Human domestication hasn't stopped 5000 years ago, but it is going on... Our persian cat just looks cute, she realized there is no need to rub agains our legs to get food. And the largest animal she chased in all these years was a dragonfly. I am really envyous of her lifestyle...

Re: Backwards (0)

Anonymous Coward | about 8 months ago | (#45712229)

I bet your feline is neutered. That is the reason people can keep them inside apartments.
Pet cats are not the real thing...

Re: Backwards (1)

Lumpy (12016) | about 8 months ago | (#45712407)

Oh dear god, only the insane idiot would want to keep intact female cats. The incessant yowling will make you kill things.
And intact make cats, Yay! Everything smells of pee and their special brand of "scent".

Using medical technology to fix design flaws with nature are perfectly ok. And then we have people that think it's ok to let kitty get pregnant and then let the kittens go in the neighborhood, or worse, the scumbag that throws all the kittens in a garbage bag and then tosses them on the highway.

Re: Backwards (0)

Anonymous Coward | about 8 months ago | (#45712675)

These are not flaws of nature. It's humans bringing nature into their homes - where it does not belong - that causes problems.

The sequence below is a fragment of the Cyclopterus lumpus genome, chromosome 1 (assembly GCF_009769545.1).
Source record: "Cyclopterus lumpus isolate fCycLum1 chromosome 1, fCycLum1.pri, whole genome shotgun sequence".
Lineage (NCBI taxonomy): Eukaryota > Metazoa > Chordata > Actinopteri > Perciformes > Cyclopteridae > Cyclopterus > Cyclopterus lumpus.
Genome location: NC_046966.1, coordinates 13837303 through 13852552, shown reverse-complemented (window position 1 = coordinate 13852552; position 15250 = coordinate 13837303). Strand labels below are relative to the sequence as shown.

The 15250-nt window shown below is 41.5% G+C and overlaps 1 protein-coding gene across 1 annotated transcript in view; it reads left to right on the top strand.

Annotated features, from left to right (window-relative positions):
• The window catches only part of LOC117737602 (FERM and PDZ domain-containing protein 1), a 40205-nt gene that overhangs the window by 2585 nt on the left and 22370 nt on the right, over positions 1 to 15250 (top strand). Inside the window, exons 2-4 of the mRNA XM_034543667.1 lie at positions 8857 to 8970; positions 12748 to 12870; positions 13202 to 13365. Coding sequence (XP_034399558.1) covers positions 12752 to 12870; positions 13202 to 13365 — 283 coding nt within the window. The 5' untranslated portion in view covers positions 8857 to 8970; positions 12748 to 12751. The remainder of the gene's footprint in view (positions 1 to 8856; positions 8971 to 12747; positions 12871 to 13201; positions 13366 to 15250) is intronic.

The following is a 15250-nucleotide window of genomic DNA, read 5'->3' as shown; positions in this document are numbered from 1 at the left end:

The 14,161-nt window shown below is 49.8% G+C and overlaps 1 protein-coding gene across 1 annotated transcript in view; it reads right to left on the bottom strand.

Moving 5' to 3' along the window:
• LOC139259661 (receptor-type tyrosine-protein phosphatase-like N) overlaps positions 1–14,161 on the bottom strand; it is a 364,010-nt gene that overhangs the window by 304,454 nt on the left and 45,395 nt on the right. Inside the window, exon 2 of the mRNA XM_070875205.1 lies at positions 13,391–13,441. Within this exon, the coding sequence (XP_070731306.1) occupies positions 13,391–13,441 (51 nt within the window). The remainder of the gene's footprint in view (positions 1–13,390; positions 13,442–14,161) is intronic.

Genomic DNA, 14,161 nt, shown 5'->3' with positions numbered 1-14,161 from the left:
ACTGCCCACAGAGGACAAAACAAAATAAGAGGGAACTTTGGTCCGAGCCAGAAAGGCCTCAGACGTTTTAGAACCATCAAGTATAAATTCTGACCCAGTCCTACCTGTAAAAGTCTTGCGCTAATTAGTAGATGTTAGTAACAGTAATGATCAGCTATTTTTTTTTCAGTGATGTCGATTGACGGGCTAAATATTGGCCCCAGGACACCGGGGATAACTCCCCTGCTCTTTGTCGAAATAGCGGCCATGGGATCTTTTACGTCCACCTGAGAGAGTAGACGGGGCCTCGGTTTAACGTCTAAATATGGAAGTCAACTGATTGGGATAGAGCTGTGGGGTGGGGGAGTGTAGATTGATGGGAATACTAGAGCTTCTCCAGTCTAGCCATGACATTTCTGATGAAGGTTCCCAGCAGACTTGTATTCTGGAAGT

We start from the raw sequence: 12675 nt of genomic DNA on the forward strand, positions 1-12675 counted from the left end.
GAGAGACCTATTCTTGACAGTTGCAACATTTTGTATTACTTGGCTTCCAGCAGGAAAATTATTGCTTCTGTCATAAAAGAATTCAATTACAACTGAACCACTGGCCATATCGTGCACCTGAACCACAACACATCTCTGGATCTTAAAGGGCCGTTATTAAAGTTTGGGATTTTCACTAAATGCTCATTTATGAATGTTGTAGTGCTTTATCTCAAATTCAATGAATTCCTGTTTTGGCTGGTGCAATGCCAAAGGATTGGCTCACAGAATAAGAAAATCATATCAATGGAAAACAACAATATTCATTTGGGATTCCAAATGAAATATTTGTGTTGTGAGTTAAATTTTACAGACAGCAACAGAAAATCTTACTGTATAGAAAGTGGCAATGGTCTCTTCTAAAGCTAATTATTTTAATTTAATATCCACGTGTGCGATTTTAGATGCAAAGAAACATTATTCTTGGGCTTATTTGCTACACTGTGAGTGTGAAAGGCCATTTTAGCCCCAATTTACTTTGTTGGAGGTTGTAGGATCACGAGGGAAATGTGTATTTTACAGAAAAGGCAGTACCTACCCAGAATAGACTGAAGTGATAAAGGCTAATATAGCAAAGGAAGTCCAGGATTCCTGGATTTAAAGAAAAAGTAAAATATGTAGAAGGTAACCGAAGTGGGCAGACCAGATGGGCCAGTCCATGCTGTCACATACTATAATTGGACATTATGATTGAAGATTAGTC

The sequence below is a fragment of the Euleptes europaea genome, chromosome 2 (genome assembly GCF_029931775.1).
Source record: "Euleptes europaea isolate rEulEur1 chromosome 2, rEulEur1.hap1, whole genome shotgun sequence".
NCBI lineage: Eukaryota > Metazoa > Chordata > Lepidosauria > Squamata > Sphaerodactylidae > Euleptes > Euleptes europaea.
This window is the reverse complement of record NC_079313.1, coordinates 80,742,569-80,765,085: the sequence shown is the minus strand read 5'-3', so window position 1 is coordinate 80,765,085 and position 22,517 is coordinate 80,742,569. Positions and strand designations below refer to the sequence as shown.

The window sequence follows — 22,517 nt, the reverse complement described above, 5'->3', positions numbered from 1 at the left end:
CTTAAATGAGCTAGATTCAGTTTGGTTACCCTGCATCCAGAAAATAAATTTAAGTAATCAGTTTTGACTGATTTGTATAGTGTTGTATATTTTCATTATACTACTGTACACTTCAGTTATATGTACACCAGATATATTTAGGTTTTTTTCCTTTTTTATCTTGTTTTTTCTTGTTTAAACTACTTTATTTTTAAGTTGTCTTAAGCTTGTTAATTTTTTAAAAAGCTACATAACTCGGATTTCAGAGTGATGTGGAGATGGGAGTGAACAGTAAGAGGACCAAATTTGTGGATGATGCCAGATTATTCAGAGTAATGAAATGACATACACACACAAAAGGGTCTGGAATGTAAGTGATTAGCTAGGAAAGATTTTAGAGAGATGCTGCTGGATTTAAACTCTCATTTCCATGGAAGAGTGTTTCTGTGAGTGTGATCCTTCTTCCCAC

Re: Backwards (1)

Anonymous Coward | about 8 months ago | (#45715729)

And, I would add, lots of laughs and genuine affection -- not the slavish doggy kind. Yes, I am a cat person.

Re: Backwards (1)

flyneye (84093) | about 8 months ago | (#45712701)

We had plenty of unaltered female cats on the farm. Out of 59 cats or so , more than half were female. Some wandered off, hawks and owls kept the herd strong and the population floated in the 40s most times. I NEVER had a problem with yowling, I guess they went to find a more private place. How do you screw with 50 others hanging around watching?

Re: Backwards (2)

operagost (62405) | about 8 months ago | (#45713793)

That's the key-- outside on a farm. It's pretty much impossible to keep an unspayed female indoors.

Re: Backwards (3, Funny)

KiloByte (825081) | about 8 months ago | (#45713295)

Oh dear god, only the insane idiot would want to keep intact female cats. The incessant yowling will make you kill things.

How is that different from human females? *duck*

Re: Backwards (1)

flyneye (84093) | about 8 months ago | (#45712687)

Makes me think of my old cat with two noses.(side by side) She would hunt and bring back full grown rabbits, eat the guts and leave the carcass in the yard for the others. She was an outside cat though. I've had at least one mouser-Tonkinese, who regularly laid dead mice at my feet. Good Kitty! I think it depends on their level of boredom with the taste of kibble.

Re: Backwards (2)

CubicleZombie (2590497) | about 8 months ago | (#45713535)

After I put in a cat door, my cat started bringing me mice "gifts" every morning. One day, she waited patiently outside my bathroom door with a live mouse in her jaws. As I stepped out of the shower, she bit a hole in its head and dropped the squirming mouse, blood spurting out of its skull, at my feet. Freshest gift ever.

Nice kitty.

I finally locked the cat door when she brought in a bird. Ugh.

Re: Backwards (2)

cusco (717999) | about 8 months ago | (#45714737)